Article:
Dharamsala, Mar 12 (ANI): Hundreds of Tibetan women in exile marked 50 years of their failed uprising against the Chinese on Thursday (March 12) by resolving to continue their "Free Tibet" fight and return to their homeland.
Women of regional Tibetan women's association (RTWA), schoolgirls and Buddhist monks commemorated the National Tibetan Women's uprising day by staging a protest march while raising slogans and holding banners against the Chinese Government.
"Its a very important for me and all Tibetan particularly Tibetan women who have so far suffered a lot in exile and even women inside Tibet, for not having freedom, freedom to express, freedom to start and promote our religious and cultural integrity," said Dolma, a Tibetan woman refuge.
Every year on the 12th of March Tibetan women in exile mark their contribution to the freedom movement.
Tibetan exiles staged demonstration outside United Nations office in New Delhi and submitted a memorandum demanding seizure of untoward activities on women in Lhasa.
"Today is 12th March and today is Tibetan women's uprising day. In 1959 on 12th March, thousands of Tibetan women protested peacefully outside the Portola palace and today we protested here outside United Nations, to appeal to the United Nations to talk to communist China to immediately seize the violent action against Tibetan women such as assault, torture, rape, unlawful detentions, and government sanctions act for violence against Tibetan women," said Tenzin, one of the organisers of the protest.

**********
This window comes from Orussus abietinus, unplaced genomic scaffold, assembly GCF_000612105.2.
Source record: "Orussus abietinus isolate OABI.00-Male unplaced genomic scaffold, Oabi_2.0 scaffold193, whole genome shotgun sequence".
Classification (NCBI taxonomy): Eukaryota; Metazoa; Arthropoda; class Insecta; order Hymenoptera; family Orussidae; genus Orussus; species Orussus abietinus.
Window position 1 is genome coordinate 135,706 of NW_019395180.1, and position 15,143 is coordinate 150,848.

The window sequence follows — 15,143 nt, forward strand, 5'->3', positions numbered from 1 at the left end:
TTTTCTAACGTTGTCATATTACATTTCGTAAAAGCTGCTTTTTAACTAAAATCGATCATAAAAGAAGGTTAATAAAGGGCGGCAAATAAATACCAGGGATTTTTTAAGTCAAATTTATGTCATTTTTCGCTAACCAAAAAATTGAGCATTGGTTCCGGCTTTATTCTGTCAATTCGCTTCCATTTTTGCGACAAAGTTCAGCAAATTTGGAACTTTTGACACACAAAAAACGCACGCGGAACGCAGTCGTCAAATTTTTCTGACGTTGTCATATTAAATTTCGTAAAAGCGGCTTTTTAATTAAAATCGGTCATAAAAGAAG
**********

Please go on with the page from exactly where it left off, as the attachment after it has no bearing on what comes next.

In a statement released on Thursday, the Tibetan Women's Association said that even a year after the peaceful 2008 uprising in Tibet, over six thousand Tibetans were still imprisoned and over four thousand were missing. Two hundred people died during the military clampdown.
On March 10, 1959, Chinese authorities quashed an uprising led by the Dalai Lama, which forced him - and many Buddhist men and women - to flee Tibet.
The Dalai Lama marked his 50 years in exile on Tuesday (March 10) by demanding "meaningful autonomy" for his Tibetan homeland, where Chinese authorities tightened security to stifle protests against their rule.
Tibet, and ethnic Tibetan areas in neighbouring provinces of China, are under a security clampdown aimed at stifling protest against Chinese rule.
Tibetans across the globe are marking this week with anti-China protests, demonstrations, photo exhibitions and book launches to look back at 50 years of their failed uprising and ponder over the future course of action. (ANI)